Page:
Beryl Carrington's memories of the Queen Mother

The reporter's perspective

"I remember several busy days I spent trotting behind those trim little high-heeled feet belonging to H.M. Queen Elizabeth the Queen Mother as they tripped along over well manicured lawns, tussocks or parkland as she brought her own kind of charisma to a Royal visit in the area. She never did things by half to make her visit really worthwhile and she set a brisk pace as she led officials and the press corps on a comprehensive tour of the job in hand. She set her inimitable seal on many occasions as she twinkled her way around marquees, exhibitions and demonstrations, taking a lively interest in all and sundry."

Before her marriage in 1923 Elizabeth Bowes-Lyon (as she then was) was a Commissioner of Hertfordshire Girl Guides, and was a regular visitor to Hatfield House both before and after she became the Duchess of York. She was a regular visitor to the Hertfordshire Show and in later years to fetes and gala days held there.

In 1944 King George VI accompanied by the Queen and both Princesses Elizabeth and Margaret went to Clarence Park to inspect the Highland Division. The King took the salute at a march-past and dined in the officers' mess. Two years earlier he had come to inspect troops who had distinguished themselves in Flanders and France before the Dunkirk evacuation in May 1940.

In happier times Queen Elizabeth attended the final performance of the St. Albans Millenary Pageant, 1948. Her visit to Verulamium was remembered by her and so many of spectators and performers for the rainbow which illuminated the final scene on the rain-soaked arena. My father, Harry Carrington, then Editor of the Herts Advertiser, interviewed her at St. Paul's Walden on her engagement, and no doubt met her at many county events. After 30 years she recognised him when she met him again at the Millenary Pageant and she made an old man very happy. That was her secret; she had the art of making people comfortable, wanted and happy-feeling which was so often sadly-lacking in life today.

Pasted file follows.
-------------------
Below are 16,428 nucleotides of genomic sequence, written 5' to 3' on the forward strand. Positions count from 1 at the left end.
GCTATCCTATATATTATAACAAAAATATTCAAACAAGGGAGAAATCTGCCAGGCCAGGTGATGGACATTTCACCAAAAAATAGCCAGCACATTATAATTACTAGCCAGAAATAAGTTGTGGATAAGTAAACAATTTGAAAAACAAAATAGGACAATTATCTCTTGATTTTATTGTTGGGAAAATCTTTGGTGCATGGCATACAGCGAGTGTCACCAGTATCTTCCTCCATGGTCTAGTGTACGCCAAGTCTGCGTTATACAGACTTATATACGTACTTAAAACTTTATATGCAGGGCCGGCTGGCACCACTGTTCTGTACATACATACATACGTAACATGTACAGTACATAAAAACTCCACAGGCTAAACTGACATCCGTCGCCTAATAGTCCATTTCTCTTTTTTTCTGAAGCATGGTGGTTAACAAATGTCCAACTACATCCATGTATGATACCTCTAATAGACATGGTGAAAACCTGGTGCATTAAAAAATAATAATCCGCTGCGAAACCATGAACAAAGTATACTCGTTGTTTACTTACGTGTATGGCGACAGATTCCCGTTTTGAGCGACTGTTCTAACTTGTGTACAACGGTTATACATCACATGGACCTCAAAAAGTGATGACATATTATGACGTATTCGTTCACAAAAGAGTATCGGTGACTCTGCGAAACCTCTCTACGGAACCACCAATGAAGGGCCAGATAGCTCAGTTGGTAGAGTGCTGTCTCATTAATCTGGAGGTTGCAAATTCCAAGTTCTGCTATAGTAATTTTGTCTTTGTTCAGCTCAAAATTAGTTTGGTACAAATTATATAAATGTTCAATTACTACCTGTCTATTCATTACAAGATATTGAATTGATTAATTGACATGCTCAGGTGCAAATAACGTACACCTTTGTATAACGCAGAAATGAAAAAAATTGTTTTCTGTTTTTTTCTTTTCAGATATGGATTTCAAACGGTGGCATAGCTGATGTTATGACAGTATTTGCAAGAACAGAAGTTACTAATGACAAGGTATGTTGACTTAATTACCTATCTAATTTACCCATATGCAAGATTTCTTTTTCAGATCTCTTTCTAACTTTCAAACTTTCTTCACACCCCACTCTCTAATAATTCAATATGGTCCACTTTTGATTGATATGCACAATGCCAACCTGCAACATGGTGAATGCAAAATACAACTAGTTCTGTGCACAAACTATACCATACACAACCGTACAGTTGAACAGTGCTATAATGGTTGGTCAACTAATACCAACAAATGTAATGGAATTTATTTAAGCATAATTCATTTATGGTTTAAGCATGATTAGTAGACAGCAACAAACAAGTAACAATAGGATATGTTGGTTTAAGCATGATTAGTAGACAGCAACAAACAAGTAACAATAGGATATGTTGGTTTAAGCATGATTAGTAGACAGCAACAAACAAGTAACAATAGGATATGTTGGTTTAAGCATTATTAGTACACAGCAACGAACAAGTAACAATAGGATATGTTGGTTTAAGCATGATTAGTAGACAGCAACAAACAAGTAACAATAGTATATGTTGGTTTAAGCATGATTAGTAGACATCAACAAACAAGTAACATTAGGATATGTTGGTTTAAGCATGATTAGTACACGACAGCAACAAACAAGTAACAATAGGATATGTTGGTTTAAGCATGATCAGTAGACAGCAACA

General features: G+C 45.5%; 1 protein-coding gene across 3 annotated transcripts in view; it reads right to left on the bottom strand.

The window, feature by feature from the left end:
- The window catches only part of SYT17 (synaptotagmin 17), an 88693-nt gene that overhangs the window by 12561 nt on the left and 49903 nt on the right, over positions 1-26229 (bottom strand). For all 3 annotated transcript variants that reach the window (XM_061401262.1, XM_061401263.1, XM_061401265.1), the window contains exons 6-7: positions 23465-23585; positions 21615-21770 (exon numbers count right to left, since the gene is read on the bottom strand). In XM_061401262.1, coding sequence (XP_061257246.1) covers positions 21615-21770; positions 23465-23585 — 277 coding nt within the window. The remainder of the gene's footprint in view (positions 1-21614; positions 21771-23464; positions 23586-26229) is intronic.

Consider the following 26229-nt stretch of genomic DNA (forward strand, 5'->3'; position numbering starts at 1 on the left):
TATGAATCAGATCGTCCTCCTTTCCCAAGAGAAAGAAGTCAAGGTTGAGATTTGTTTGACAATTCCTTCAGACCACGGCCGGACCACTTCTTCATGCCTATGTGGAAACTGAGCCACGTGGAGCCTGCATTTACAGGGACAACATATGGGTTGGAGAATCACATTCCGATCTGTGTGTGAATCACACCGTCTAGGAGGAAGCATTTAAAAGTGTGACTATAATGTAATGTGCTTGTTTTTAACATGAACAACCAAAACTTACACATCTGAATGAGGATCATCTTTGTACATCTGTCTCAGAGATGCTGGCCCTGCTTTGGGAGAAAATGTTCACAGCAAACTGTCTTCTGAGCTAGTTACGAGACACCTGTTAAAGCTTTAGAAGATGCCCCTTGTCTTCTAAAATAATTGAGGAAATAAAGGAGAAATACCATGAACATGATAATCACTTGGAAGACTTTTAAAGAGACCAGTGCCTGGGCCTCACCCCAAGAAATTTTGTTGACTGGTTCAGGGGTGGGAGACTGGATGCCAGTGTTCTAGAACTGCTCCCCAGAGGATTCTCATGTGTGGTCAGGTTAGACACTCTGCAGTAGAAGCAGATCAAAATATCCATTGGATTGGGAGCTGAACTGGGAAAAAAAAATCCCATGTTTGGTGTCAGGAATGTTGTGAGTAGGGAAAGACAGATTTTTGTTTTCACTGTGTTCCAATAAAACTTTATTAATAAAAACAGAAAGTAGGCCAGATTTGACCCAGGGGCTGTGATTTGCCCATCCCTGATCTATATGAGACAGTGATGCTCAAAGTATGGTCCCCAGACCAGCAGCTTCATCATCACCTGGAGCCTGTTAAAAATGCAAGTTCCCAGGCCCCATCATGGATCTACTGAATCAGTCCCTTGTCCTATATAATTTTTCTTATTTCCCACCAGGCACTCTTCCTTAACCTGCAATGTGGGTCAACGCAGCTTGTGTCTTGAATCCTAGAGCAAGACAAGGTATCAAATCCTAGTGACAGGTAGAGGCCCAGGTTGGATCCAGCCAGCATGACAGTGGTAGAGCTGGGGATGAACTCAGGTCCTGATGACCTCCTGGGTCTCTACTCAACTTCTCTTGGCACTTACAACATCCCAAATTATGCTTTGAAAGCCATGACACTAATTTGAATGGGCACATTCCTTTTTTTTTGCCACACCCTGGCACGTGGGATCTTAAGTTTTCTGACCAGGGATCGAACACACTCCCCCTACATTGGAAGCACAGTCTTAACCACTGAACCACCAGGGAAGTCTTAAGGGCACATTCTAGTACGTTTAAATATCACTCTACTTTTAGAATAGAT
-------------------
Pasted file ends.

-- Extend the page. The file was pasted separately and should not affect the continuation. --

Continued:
Perhaps the happiest occasion was in 1961 when she visited St. Albans again during the mayoralty of Councillor Dr Elsie Toms and after signing the "Roll of Freeman" said that a visit to Hertfordshire was very much a return home, and to be in St. Albans, was, she felt to be amongst friends. Six years later she attended the first play performed at the new Abbey Theatre which was built for the Company of Ten, which was founded in 1934. In November 1977 she attended the final service at the end of the year entitled "Festalban" to commemorate one hundred years since the Diocese of St Albans was created and the Abbey given Cathedral status, in addition to the Borough becoming a City.

Several visits were made to Wheathampsted and to the Royal National Rose Society's gardens at Chiswell Green. In 1993 she was present for the re-hallowing of the shrine of St. Albans, which had been carefully taken apart and conserved whilst the site below was excavated by a team of archaeologists led by the Abbey's Honorary Archaeological Consultant - Professor Martin Biddle. This also involved the removal of a stone altar which had been on top of the shrine from the time it had been reconstructed in the 19th century but had been found to come from a different location within the Abbey.

One thing the Queen Mother could not stand was injustice: on one occasion she dished out a reprimand when an official was unpleasant to a press photographer. She said: "Please do not do that, we are old friends and we both have our own work to do".

Beryl remembered being treated to tea at Clarence House with Sir Martin Gilliat when she and Robert Richardson presented a copy of their book about St. Albans. She was very diffident when she was honoured to become a Member of the British Empire (M.B.E.) for services to journalism. She died in March 2005 at home at 26 Church Crescent, the house she had lived in since 1922. She had lunch with her live-in companion and had gone into her kitchen before starting to wash-up when her heart simply gave up. That house had been the scene of many gatherings of family, Herts Advertiser staff, past and present, as well as her many friends all over the City. She began work for the H.A. in 1935 and never really retired.

Source: BJC's papers

This page was added by John Cox on 11/05/2012.

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